However, the HBS as envisaged by EIOPA would impose solvency requirements or minimum funding levels, or act as a risk-management tool.In an interview with IPE, Bernardino said a harmonised system across the EU would allow cross-border funds to be in deficit, as long as they complied with the HBS framework.“If you want to remove the cross-border fully funded requirement, there needs to a be a higher level of harmonisation,” he said. “When you do these [HBS] consultations, you push people to think about the real economic elements of pension funds.“And if EIOPA does this, then we will have influenced the way the sustainability of pension schemes is addressed.”In October, the authority published a consultation providing six frameworks for the HBS, each either imposing solvency requirements or a minimum funding level, or presented as a risk-management tool.Bernardino said the risk-management tool would come with some funding consequences.The idea of solvency requirements for pension funds was initially expected to be included in the IORP II Directive, before being dropped by then commissioner Michel Barnier, after protests from several governments.However, the idea lived on, with EIOPA working on the HBS outside European Commission influence.“There is an intrinsic value in the work EIOPA is doing,” Bernardino said.“Cross-border pension funds highlight the true nature of the European internal market.“[But a cross-border] pension fund still has to report to countries in different fashions – it is completely sub-optimal.“If we move towards a sufficient, minimum level of harmonisation on technical provisions or solvency, we can have a better consistency and convergence, and there will be huge cost benefits.”The consultation runs until 13 January 2015.Bernardino also said its consultation on the HBS had not been done with an outcome in mind, and that the authority’s main aim was to be challenged by the industry.“We are open, and this is why we are consulting,” he said.“You need to have an idea, but the one I have is not a choice between framework one or framework six – it is to listen.”To read the full interview with Gabriel Bernardino, click here or see December’s issue of IPE magazine Cross-border funding rules for European pension funds could be relaxed by using the harmonised holistic balance sheet (HBS) model, the EU-wide regulator has suggested.Gabriel Bernardino, chairman at the European Insurance and Occupational Pensions Authority (EIOPA), said the consulted-on HBS would allow pension funds to operate across borders while running a deficit.Current rules stipulate that cross-border schemes must always have enough assets to match liabilities.Plans to encourage the growth of cross-border pension funds among multi-national companies have suffered, as they pose too much capital risk for corporate sponsors.
East Central and Greensburg faced off in the season open at East Central on Monday night. The Lady Trojans came out on top with the scores of 25-19, 25-21, and 25-19.“This was one of the best Greensburg teams I’ve seen in several years. They put up a good fight. We fell flat half way through game one managed to squeak by enough to win the match in three.” -Coach Laker.EC started off with an ankle injury to senior middle Nicole Sandmann during warm-ups, so adjustments had to be made at the last minute. “All in all, I think the girls took the challenge head on and adjusted quickly, but we still didn’t play to our potential. This is a great group and I have very high expectations for the season.”For The Lady Trojans, Becca Eckstein led with 31 sets, Brianne Fox had 10 attacks with 4 of them kills, Erin Wilhelm 8 digs, and Kendall Gindling 7 serves with 2 of them aces.EC is 1-0 on the season and in conference.Next game for EC will be on Thursday, August 21 at 5pm at EC against South Dearborn.Courtesy of Trojans Coach Cassie Laker.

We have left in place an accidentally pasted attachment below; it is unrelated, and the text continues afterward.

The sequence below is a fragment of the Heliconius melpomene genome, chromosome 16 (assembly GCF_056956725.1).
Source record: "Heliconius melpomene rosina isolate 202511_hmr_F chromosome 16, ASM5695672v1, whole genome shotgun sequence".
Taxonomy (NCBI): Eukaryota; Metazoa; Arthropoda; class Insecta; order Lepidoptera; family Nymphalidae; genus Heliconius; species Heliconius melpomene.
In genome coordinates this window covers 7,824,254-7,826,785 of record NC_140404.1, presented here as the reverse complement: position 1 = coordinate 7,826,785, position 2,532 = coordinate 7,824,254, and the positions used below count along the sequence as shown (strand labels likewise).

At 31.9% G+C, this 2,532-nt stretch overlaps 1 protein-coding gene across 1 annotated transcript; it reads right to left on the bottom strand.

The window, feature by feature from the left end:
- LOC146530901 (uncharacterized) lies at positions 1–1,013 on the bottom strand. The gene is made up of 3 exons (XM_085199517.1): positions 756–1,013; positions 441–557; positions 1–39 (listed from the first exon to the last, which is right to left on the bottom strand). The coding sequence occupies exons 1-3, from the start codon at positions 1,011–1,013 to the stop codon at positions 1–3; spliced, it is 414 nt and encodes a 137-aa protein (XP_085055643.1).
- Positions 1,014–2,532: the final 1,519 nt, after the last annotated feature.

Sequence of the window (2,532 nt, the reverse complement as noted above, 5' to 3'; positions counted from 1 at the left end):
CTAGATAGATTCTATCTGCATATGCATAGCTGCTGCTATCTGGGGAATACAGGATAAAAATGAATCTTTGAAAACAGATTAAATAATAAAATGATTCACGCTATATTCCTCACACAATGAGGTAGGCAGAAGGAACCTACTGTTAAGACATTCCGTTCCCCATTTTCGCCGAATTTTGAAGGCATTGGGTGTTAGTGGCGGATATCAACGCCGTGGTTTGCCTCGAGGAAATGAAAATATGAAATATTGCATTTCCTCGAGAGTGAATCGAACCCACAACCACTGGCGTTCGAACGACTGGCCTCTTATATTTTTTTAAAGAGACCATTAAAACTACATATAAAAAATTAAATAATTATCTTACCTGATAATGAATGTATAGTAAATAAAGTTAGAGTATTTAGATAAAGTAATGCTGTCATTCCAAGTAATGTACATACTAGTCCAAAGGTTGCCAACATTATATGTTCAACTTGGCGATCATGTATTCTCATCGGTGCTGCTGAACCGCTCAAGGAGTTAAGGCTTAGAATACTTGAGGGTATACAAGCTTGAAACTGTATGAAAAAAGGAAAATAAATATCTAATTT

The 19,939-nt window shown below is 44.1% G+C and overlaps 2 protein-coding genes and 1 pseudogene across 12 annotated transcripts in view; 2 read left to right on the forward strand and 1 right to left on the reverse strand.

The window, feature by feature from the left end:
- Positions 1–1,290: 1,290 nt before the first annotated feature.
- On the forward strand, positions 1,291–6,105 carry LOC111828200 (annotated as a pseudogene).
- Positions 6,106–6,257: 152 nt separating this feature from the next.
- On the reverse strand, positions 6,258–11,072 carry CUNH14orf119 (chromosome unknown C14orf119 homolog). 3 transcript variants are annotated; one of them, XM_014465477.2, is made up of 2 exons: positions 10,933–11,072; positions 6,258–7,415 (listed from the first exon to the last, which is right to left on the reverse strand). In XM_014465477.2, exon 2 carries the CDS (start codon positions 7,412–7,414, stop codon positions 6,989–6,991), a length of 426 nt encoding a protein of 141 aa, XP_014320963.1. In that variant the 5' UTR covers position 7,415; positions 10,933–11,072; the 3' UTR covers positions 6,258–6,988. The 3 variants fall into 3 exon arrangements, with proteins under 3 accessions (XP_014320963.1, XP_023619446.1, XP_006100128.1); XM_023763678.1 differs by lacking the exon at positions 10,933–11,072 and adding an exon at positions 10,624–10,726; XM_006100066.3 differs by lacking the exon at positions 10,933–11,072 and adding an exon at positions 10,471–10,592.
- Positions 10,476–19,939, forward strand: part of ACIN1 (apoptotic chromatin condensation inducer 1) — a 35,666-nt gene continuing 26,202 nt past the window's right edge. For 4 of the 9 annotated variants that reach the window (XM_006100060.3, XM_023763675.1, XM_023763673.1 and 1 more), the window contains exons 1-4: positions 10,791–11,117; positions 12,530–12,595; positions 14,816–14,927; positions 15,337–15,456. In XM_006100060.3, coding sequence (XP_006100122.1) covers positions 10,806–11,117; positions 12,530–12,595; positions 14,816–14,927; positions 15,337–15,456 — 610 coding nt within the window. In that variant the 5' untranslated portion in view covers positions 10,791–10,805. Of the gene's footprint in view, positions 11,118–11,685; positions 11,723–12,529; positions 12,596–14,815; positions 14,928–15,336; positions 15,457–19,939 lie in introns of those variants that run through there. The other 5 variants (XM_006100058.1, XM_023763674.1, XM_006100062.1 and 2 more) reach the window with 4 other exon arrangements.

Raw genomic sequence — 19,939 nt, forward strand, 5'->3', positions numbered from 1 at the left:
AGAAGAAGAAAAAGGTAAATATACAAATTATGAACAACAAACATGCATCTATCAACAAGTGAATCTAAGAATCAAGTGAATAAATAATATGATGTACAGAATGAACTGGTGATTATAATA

Need to know: The idea of giving Polanco a long-term deal wasn’t bad at the time. He was a top prospect coming off a 2.6 bWAR in his first full season in the bigs, and the contract avoided often-ugly arbitration hearings and didn’t promise a ton of money (at least $38 million, as much as $61 million if the club picked up both options). And if he became the player they projected, picking up those options would be easy decisions. But Polanco hasn’t become that player. He’s had moments, but he’s also dealt with injuries and inconsistency. He’s yet to reach that 2.6 bWAR in the four years since signing the deal, and 2019 was particularly frustrating. He played only 42 games, had a .301 on-base percentage and 90 OPS+. They need him to be better, especially considering the salaries jump to $8 million in 2020 and $11 million in 2021.Resolution options: The talent is still there. The Pirates have to figure out a way to get him back on track. We all love to read (and write!) about the worst contracts in baseball. You know the big ones by heart: Josh Hamilton, Barry Zito, Jacoby Ellsbury, Albert Pujols, Mike Hampton and on and on. But the big-money deals that go south aren’t the only types of contract situations that create big problems. Sometimes, lack of years is as big of an issue as number of years on a deal, and we’re going to look at all of those things with this series. These are the contract situations that keep general managers and team presidents — or whatever the official title happens to be for the decision makers — up at night. MORE PROBLEMATIC CONTRACTSNL East | AL East | AL Central | AL WestMost don’t have easy resolutions, though we’ll try and offer options where options might exist. We’ll go through MLB, division by division and look at the most pressing issues for every team in the majors. Today: the NL CentralCardinals: Matt CarpenterContract details: Two years, $37 million, with $18.5 million club option ($2 million buyout) for 2022Need to know: Carpenter has been a regular presence in the Cardinals’ lineup since 2012, and he had one of his best seasons in 2018. He swatted a career-high 36 homers to go with a 143 OPS+, 4.9 bWAR and ninth-place finish in the NL MVP voting. He was scheduled to be a free agent after the 2019 season, but the club rewarded him with a two-year extension last April. As he was beginning his Age 33 season, that seemed like a reasonable, though slightly unnecessary, deal for a player who has meant a lot to the franchise. Problem was, Carpenter’s 2019 campaign was a bit of a disaster. He set career lows in rate/percentage stats across the board: batting average (.226), on-base percentage (.334), OPS (.726), OPS+ (91), bWAR (0.8), strikeout-to-walk (2.05) and on and on. The on-base percentage might have been the most problematic; that .334 number was 43 points below his career average heading into the season. With the offseason trade for Paul Goldschmidt at first base and the emergence of Tommy Edman all over the diamond, but largely at third base, Carpenter was relegated to spot-start/pinch-hitting duty for large stretches in the second half. The Cardinals are saying all the right things — they’re expecting a big bounce-back year — but the reality is this: Carpenter’s entering his Age 34 season with a below-average glove (at third, second or first) and now a below-average bat. The money he’s making isn’t insignificant. Oh, and he has no-trade protection as a 5/10 guy, so the Cardinals couldn’t deal him without his consent even if they found a team willing to give up a mid-level prospect for him.Resolution options: Not much they can do, other than hope he delivers the late-career renaissance the front office believes is on the horizon. Brewers: Ryan BraunContract details: One year, $16 million remaining, with $15 million mutual option ($4 million buyout) on five-year, $105 million dealNeed to know: Braun’s contract isn’t nearly as dire as what other clubs are facing. He’s here because the Brewers actually have a pretty good situation. Christian Yelich and Lorenzo Cain are the only two players under contract past 2020, and neither are bad deals — though Cain’s could get dicey by 2021-22 if his regression at the plate in 2019 (his on-base percentage dropped from .395 to .325) continues. And Jimmy Nelson is the only club-controlled guy eligible to become a free agent after the 2020 season.So, Braun. Without getting into his complicated history with PEDs — his blatant lying will always leave a scar on the sport — or that the Brewers gave him an extension for 2015-20 way back in 2011, let’s just look at his current contract status. Braun has at least $20 million coming — $16 million in 2020, plus a $4 million buyout on the $15 million mutual option in 2021) — and he hasn’t posted a bWAR above 1.8 in the past three years. That said, 2019 was his best year of the past three, with 22 homers, an .849 OPS and 1.8 bWAR. In an outfield with a healthy Yelich and Cain, that’s not awful production from left field. Resolution options: Hope he stays healthy and relatively productive in 2020, then pay the buyout and move on. Cubs: Everyone, pretty muchContract details: Either too many years and too much money or not enough yearsNeed to know: Let’s do a quick rundown, just to give you an idea what the team is facing. Jason Heyward: What does it tell you that a healthy 30-year-old outfielder had an opt-out after the 2019 season and nobody even considered for a moment that he’d actually exercise that clause? Heyward has four years and $86 million left on his deal. In his first four years of the eight-year, $184 million pact, he has yet to produce a bWAR above 2.2.Kris Bryant: The 2016 NL MVP has a pending service-time grievance, based on how the Cubs kept him down in the minors to start the 2015 season (when he won the NL Rookie of the Year award) to manipulate his service time and delay free agency by a year. He’s arbitration-eligible in 2020-21 (for the moment, at least) and eligible to become a free agent after 2021.Javy Baez: Baez, who finished second in the 2018 NL MVP voting and posted a 4.8 bWAR in 2019, is in an identical situation to Bryant (without the grievance, though). Two years of arbitration and then he’s a free agent.Anthony Rizzo: Not to be a broken record, but Rizzo is set to become a free agent after 2021, too. Rizzo, though, is under contract, so at least arbitration will be avoided. The Cubs hold no-brainer options for 2020 and 2021. Kyle Schwarber: Stop me if you’ve heard this one before: Schwarber has two years of club control remaining, and then he’s a free agent after the 2021 season. Even though he hasn’t quite developed into the MVP candidate everyone projected when he first hit the majors, Schwarber has shown solid improvement, resulting in 38 homers and an .871 OPS in 2019.Jose Quintana: The lefty starter has even less time. The Cubs shipped Eloy Jimenez to the White Sox for Quintana, in large part because Quintana was on a very team-friendly deal. He’s been OK, at best, for the Cubs (4.23 ERA in two-and-a-half seasons), but the last club option the Cubs hold is 2020, and then he’s a free agent. Yu Darvish: The first year of his six-year, $126 million deal was a disaster. His second was much better (3.98 ERA/4.18 FIP), but still not to the level the Cubs hoped for when they gave the right-hander the massive deal. His ERA in his first five years in the bigs was 3.42; it’s 4.16 in two years with the Cubs. And even if he’s pitching more toward career norms, the $81 million he’s owed the next four years is money that won’t be available for extensions for Bryant, Baez, Rizzo, Schwarber or Quintana. Resolution options: No easy answers here. They obviously can’t just play the next two years and let Bryant, Baez, Schwarber and Rizzo leave as free agents. One or more will get extended. One or more could be traded. They can’t make mistakes. Reds: Joey VottoContract details: Four years, $100 million left with $20 million ($7 million buyout) remaining on 10-year, $225-million dealNeed to know: Look, nobody wants to say bad things about Joey Votto, the marvelous batsman who will likely wind up in Cooperstown one day. But he’s heading into his Age 36 season coming off what was, by far, the worst season of his career. He was healthy enough to make 608 plate appearances, but look at his 2019 production against full-season career averages (not counting his 24-game rookie stint in 2007) heading into last season: .357 on-base percentage (career average .428), 98 OPS+ (average 156), 15 homers (average 24), .261 batting average (average .311), 1.6 bWAR (average 5.3). Resolution options: If anyone is going to find a way to beat back the march of time a year or two, it’s Votto. But for a team with spending limits, having $100 million guaranteed to a declining player at a power position isn’t ideal. Pirates: Gregory PolancoContract details: Two years, $19 million (with club options for 2022-23)